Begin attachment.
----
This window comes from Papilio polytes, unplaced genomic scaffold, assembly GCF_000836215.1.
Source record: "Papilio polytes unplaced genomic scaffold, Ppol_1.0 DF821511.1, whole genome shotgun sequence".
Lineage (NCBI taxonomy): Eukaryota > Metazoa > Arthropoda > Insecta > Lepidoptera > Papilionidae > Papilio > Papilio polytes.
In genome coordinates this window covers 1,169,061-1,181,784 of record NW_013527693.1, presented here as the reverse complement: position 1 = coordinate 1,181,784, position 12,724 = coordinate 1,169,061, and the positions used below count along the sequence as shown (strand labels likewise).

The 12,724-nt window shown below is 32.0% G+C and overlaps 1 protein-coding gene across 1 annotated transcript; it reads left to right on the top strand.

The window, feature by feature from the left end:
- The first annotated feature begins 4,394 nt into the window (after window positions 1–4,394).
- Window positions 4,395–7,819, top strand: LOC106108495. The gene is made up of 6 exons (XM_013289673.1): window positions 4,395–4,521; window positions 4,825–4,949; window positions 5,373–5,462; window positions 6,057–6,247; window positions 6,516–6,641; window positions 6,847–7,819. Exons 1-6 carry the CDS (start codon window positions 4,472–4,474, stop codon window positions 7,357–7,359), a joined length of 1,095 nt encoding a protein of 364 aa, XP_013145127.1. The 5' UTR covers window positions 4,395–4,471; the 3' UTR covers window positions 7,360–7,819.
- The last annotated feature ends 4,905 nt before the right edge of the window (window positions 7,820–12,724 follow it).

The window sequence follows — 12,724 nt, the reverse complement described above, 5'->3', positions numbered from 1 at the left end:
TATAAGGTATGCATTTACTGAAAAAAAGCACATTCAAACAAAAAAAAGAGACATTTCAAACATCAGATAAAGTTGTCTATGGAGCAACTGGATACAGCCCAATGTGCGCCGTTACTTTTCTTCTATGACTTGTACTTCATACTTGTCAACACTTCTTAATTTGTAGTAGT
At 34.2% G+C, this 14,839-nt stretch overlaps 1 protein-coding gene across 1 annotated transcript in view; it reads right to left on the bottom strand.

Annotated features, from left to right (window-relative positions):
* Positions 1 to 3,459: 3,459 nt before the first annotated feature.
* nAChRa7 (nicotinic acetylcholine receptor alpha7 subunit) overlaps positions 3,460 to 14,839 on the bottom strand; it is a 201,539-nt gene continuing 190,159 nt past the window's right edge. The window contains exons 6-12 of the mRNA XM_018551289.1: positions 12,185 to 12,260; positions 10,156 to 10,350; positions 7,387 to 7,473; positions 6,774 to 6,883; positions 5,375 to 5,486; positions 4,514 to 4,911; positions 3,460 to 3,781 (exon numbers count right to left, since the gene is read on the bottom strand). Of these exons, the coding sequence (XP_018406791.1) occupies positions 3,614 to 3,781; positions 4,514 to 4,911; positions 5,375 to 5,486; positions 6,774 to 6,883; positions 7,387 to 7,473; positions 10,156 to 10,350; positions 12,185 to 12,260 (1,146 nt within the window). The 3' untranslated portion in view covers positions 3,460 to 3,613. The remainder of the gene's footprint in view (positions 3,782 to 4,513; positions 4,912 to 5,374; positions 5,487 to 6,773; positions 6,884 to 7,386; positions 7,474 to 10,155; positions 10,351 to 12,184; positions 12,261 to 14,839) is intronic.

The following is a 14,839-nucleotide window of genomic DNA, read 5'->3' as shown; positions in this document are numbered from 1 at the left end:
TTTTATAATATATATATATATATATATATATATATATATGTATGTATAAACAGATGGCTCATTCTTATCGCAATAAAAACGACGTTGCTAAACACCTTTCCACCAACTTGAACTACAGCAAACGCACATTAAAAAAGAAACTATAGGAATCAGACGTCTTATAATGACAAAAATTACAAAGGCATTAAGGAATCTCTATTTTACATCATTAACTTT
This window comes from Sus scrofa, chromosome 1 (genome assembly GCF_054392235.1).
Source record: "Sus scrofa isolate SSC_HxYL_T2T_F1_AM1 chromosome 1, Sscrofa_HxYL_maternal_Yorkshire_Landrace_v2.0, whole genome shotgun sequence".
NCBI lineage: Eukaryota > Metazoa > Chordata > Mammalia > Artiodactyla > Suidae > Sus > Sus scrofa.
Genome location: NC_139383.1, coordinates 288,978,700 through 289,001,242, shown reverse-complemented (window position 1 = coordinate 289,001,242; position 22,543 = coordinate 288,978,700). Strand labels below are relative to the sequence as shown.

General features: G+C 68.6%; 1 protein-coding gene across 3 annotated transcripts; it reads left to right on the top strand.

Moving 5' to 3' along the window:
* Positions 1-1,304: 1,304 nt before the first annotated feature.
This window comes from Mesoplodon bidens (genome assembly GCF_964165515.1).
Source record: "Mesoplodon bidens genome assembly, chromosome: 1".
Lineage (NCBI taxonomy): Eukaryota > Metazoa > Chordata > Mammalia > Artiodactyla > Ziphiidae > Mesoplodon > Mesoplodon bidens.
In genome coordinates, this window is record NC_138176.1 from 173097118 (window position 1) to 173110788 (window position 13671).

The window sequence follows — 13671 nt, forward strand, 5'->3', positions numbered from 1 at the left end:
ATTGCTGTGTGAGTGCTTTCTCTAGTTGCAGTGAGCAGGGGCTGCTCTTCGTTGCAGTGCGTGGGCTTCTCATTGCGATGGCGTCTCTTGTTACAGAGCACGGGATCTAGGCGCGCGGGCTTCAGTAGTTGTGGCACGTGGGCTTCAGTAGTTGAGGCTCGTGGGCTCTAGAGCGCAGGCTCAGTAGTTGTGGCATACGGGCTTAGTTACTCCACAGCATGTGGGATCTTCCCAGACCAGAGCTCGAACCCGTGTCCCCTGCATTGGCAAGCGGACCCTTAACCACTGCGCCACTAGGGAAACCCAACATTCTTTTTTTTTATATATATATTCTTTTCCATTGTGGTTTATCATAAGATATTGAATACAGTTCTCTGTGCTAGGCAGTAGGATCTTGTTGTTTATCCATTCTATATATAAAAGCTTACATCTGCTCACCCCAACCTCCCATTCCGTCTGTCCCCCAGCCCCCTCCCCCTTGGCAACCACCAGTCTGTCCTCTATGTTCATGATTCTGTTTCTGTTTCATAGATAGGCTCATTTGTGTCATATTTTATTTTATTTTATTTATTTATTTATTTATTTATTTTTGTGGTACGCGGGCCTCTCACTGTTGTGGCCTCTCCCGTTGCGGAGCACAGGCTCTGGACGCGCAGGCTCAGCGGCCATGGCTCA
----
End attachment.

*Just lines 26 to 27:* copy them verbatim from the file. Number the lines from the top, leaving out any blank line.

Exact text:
Source record: "Mesoplodon bidens genome assembly, chromosome: 1".
Lineage (NCBI taxonomy): Eukaryota > Metazoa > Chordata > Mammalia > Artiodactyla > Ziphiidae > Mesoplodon > Mesoplodon bidens.